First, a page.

A Reynolds [New South Wales, 277) sends a cedar skiff of colonial manufacture, which bas obtained a prize medal for excellence of construction and workmanship. G. R. Tovell, Ramsay, Isle of Man, (2,728] exhibits, among other vessels, the model of a racing yacht, to which the Jury have awarded Honourable Mention for superiority of design. W. Patterson, of Bristol, [2,703] the builder of the Great Western, steamship, also exhibits models of yachts, in addition to his fine models of steamships. Bermuda also sends models of her wellknown sailing boats. Considering the prominent part taken by the Royal Yacht Squadron and other yacht clubs in encouraging beautiful designs of vessels, this characteristic feature of our country is hardly sufficiently represented in the Exhibition. The Royal Yacht Squadron, with its ninety-two vessels, of 9,400 tons, and manned by 1,200 picked seamen, with the Thames, the Western, and other yacht clubs, do honour to the country, and keep alive that familiarity with he sea and with ships that is so desirable in an island kingdom.

(To be concluded in our next.)

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West Indies, including Bequia, Isle Quatre, Battowia, Baliceaux,

and Rocks adjacent. Bequia.-Bequia Island, with a population of 875 souls, is the most important and largest of those Grenadines which are under the government of St. Vincent, being six miles South of and next to that island, six miles and three quarters long, and from one to one and a half wide in the middle, and having the peculiarity of verging to a point at both ends. The most valuable gift it possesses is a well shil. tered bay or harbour (Admiralty Bay) on its western side. The ten sugar estates in working order which it formerly had are now mostly in ruins, and given up from the extreme want of energy in the people, who care not to undertake any kind of work, being content to loll about the beaches, or lie asleep in their little thatched huts from one week to another. The very existence of these people, so far as aliment is concerned, is to an European a complete mystery.

Admiralty Bay.--Admiralty Bay, on the West side of Bequia, is about two thirds of a mile in depth, and when in the inner pool of deep water near the head, a ship would be well sheltered from all winds except from due S.W. Even when blowing in this direction (an exceedingly rare occurrence, and what we have not seen) it is questionable if much sea could reach her in the upper part of the bay, for it would be broken in passing over the Belmont Shallow and the two banks projecting from the West side of the bay would so far as sea or swell was concerned make natural breakwaters. This upper pool is not of much extent, but is deep enough for any ship, and the channel to it between Belmont Shallow and the opposite bank is clear and distinct, and even traceable from its darker colour and deeper appearance. This place could only be entered by a large ship under steam, or by warping; but small vessels may work in.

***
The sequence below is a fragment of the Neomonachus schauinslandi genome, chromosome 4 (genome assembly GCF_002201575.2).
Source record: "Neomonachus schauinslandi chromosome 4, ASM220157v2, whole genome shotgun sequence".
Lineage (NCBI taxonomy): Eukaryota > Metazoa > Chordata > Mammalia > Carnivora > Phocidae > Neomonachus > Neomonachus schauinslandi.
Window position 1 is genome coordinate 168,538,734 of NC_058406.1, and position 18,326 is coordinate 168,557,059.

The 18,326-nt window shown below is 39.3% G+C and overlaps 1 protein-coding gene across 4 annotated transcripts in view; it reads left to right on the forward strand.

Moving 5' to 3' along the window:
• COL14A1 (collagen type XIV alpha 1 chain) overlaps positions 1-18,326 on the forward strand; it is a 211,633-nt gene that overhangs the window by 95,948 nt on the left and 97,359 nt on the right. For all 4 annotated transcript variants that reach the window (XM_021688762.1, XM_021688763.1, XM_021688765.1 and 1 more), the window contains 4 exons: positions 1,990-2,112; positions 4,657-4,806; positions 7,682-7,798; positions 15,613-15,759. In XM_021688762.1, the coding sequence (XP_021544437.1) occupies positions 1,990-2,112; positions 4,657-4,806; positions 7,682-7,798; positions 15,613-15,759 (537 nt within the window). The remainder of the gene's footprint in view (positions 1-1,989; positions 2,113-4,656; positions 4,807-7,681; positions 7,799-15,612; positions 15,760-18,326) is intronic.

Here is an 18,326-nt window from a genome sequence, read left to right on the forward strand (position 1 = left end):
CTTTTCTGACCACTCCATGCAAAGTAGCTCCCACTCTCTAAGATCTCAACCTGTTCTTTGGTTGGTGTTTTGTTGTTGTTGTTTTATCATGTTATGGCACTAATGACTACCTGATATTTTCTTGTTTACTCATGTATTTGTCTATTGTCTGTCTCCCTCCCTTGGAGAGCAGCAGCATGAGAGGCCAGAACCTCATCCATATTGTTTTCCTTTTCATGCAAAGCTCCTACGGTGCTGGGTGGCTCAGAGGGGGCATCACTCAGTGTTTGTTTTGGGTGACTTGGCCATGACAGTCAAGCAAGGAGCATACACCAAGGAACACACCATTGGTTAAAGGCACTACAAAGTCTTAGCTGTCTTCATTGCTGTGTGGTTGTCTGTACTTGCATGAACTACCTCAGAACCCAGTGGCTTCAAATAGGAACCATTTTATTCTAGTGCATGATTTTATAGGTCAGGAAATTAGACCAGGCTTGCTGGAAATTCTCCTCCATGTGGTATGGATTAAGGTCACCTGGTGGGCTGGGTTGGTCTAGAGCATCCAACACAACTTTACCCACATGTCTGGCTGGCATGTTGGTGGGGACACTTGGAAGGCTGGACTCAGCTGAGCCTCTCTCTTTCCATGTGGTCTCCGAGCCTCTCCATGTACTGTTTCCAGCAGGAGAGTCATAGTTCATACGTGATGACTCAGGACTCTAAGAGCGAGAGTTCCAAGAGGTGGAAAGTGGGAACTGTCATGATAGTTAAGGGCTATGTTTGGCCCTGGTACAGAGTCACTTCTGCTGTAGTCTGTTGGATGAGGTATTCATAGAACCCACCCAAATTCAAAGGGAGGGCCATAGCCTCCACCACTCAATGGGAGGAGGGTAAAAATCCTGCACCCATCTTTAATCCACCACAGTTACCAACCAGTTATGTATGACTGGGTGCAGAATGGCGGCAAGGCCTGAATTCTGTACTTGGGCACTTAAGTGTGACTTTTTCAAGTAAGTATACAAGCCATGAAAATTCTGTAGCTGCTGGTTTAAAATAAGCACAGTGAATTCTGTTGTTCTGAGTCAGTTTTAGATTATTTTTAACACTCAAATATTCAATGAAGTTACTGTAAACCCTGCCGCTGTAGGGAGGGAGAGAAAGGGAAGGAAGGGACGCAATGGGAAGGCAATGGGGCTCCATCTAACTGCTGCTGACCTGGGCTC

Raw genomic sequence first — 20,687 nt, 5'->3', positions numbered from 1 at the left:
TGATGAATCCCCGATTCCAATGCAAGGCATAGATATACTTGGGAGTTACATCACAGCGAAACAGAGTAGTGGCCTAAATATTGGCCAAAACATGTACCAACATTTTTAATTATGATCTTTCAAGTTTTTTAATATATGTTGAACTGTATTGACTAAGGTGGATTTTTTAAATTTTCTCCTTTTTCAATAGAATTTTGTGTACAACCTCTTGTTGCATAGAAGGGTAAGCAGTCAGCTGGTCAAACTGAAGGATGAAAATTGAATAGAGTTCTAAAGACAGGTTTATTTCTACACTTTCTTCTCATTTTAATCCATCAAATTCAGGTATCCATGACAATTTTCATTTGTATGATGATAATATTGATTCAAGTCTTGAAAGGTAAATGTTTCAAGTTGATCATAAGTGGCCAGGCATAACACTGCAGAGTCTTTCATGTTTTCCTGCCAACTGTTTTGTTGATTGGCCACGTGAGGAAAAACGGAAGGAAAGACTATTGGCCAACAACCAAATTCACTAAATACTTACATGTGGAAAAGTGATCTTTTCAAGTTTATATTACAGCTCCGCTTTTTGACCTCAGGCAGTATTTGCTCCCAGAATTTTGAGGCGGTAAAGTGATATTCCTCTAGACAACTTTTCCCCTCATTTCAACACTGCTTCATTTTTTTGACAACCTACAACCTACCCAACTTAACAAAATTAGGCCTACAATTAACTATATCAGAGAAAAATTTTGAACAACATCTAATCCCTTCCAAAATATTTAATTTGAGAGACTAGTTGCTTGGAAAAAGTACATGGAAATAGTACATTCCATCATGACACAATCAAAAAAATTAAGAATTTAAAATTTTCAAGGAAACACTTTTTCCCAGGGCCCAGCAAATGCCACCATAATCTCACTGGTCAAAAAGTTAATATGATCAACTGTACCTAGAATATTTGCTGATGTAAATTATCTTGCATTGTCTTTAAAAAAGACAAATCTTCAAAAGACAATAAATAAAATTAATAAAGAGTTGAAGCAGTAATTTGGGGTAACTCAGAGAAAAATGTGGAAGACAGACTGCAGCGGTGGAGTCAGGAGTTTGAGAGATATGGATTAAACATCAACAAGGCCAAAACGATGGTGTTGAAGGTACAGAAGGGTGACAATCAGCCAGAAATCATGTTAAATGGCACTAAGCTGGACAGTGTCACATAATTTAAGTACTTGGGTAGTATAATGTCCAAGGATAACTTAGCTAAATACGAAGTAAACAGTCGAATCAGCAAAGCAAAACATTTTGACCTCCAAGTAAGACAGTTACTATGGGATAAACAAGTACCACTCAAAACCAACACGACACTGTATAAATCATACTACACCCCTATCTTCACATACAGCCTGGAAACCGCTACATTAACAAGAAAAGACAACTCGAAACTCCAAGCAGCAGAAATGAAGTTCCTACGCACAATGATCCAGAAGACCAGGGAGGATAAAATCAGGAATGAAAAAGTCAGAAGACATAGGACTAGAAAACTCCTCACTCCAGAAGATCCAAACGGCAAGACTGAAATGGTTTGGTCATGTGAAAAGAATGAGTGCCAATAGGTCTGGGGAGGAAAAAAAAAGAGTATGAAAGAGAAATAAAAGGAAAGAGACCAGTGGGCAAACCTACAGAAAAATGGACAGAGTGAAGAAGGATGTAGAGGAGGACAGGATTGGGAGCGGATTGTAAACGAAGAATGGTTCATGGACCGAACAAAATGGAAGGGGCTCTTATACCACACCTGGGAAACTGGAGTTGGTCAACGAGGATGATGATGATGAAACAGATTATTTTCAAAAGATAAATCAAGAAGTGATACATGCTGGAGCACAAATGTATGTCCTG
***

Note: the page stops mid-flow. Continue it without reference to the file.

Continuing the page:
For a leading mark which will guide to the neck of deep water between the banks, --look for the principal house, about the middle of the head of the bay (not easily distinguished on account of the trees) and bring it on with the notch in the hill, (see sketch,) which will lead up to it; but trust more to the eye, and colonr of the water, when passing through ; borrow on the Belmont Shallow side, the water on which appears mottled, from weeds and rocks. If only intending to stay a few hours, the vessel's head may be laid for the beach, and she may be made fast to one of the large trees there, as in ordinary circumstances; with the Trade wind blowing, this bay is quite smooth.

The next anchorage within the bay for a small class of vessel, is off the eastern middle sandy bay, called Tony Gibbons. This is a very good anchorage, and may be taken under sail, by running in in any direction from the West, and anchoring in 22 or 24 feet at a quarter of a mile off the beach.

Vessels entering from N.W. on the port tack, the usual method, or running free from St. Vincent, or the North end of Bequia, when near the N.W. point of Bequia, must not shut in the town of Kingstown, in St. Vincent, or Mount St. Andrews at the back of it, (see sketch,) to avoid the Wash Rock off the shore; nor should very heavy ships haul up too much after passing that shoal, as the first bank and ils nucleus of 18 feet, stretching out from the Fort Point, for them is dangerous: nor can they pass the mark which leads up the bay. A heavy ship, if not intending to run into the pool, under steam, should anchor in the deep water of 15 or 16 fathoms, short of the 5 fathom bank extending from Tony Gibbons.

All the banks with less than 5 fathoms over them in this bay assist the navigation greatly by showing their light coloured water, and from a bigh deck they are very easily seen.

There is no good watering place in this bay. Bequia has no running stream. There are some wells at the head of the bay, but the water is not very good. Wood is plentiful, and may be obtained by permission of estate owners; it is doubtful if the natives would cut it, being too proud to do so. Poultry may be had occasionally in small quantities, fish sometimes, vegetables never.